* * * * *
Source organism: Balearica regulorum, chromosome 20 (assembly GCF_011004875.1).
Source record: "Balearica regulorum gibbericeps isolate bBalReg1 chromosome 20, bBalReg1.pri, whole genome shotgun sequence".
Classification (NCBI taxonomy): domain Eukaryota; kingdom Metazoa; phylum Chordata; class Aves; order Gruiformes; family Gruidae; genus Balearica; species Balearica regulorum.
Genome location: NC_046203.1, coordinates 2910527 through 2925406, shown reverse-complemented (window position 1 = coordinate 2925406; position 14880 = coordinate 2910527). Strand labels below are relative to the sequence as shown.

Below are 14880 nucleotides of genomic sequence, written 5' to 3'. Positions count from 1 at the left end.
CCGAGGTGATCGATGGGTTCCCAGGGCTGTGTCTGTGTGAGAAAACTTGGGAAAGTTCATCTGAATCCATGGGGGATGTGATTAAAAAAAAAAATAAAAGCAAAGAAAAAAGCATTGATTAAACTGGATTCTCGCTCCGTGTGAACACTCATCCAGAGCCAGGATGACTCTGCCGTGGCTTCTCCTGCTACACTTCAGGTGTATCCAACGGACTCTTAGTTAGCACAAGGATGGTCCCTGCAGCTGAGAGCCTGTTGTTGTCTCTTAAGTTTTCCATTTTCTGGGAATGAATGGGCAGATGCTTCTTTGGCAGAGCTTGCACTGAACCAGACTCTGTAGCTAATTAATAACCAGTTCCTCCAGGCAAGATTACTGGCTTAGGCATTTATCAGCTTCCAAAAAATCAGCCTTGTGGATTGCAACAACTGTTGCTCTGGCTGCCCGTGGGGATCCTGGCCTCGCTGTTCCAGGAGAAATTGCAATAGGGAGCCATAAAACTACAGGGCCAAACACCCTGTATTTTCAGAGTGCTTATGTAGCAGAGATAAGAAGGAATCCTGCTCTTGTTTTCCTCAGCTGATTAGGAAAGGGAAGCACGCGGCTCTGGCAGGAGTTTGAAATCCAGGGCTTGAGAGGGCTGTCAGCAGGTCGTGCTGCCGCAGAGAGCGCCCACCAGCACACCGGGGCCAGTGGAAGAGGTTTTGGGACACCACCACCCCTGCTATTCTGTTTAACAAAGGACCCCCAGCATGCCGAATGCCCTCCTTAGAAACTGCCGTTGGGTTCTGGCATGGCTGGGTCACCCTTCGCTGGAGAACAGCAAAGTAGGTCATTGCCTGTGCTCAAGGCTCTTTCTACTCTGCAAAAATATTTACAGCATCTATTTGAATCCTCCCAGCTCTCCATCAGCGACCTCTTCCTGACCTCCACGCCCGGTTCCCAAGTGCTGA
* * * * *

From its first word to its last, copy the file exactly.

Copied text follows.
Source organism: Balearica regulorum, chromosome 20 (assembly GCF_011004875.1).
Source record: "Balearica regulorum gibbericeps isolate bBalReg1 chromosome 20, bBalReg1.pri, whole genome shotgun sequence".
Classification (NCBI taxonomy): domain Eukaryota; kingdom Metazoa; phylum Chordata; class Aves; order Gruiformes; family Gruidae; genus Balearica; species Balearica regulorum.
Genome location: NC_046203.1, coordinates 2910527 through 2925406, shown reverse-complemented (window position 1 = coordinate 2925406; position 14880 = coordinate 2910527). Strand labels below are relative to the sequence as shown.

Below are 14880 nucleotides of genomic sequence, written 5' to 3'. Positions count from 1 at the left end.
CCGAGGTGATCGATGGGTTCCCAGGGCTGTGTCTGTGTGAGAAAACTTGGGAAAGTTCATCTGAATCCATGGGGGATGTGATTAAAAAAAAAAATAAAAGCAAAGAAAAAAGCATTGATTAAACTGGATTCTCGCTCCGTGTGAACACTCATCCAGAGCCAGGATGACTCTGCCGTGGCTTCTCCTGCTACACTTCAGGTGTATCCAACGGACTCTTAGTTAGCACAAGGATGGTCCCTGCAGCTGAGAGCCTGTTGTTGTCTCTTAAGTTTTCCATTTTCTGGGAATGAATGGGCAGATGCTTCTTTGGCAGAGCTTGCACTGAACCAGACTCTGTAGCTAATTAATAACCAGTTCCTCCAGGCAAGATTACTGGCTTAGGCATTTATCAGCTTCCAAAAAATCAGCCTTGTGGATTGCAACAACTGTTGCTCTGGCTGCCCGTGGGGATCCTGGCCTCGCTGTTCCAGGAGAAATTGCAATAGGGAGCCATAAAACTACAGGGCCAAACACCCTGTATTTTCAGAGTGCTTATGTAGCAGAGATAAGAAGGAATCCTGCTCTTGTTTTCCTCAGCTGATTAGGAAAGGGAAGCACGCGGCTCTGGCAGGAGTTTGAAATCCAGGGCTTGAGAGGGCTGTCAGCAGGTCGTGCTGCCGCAGAGAGCGCCCACCAGCACACCGGGGCCAGTGGAAGAGGTTTTGGGACACCACCACCCCTGCTATTCTGTTTAACAAAGGACCCCCAGCATGCCGAATGCCCTCCTTAGAAACTGCCGTTGGGTTCTGGCATGGCTGGGTCACCCTTCGCTGGAGAACAGCAAAGTAGGTCATTGCCTGTGCTCAAGGCTCTTTCTACTCTGCAAAAATATTTACAGCATCTATTTGAATCCTCCCAGCTCTCCATCAGCGACCTCTTCCTGACCTCCACGCCCGGTTCCCAAGTGCTGA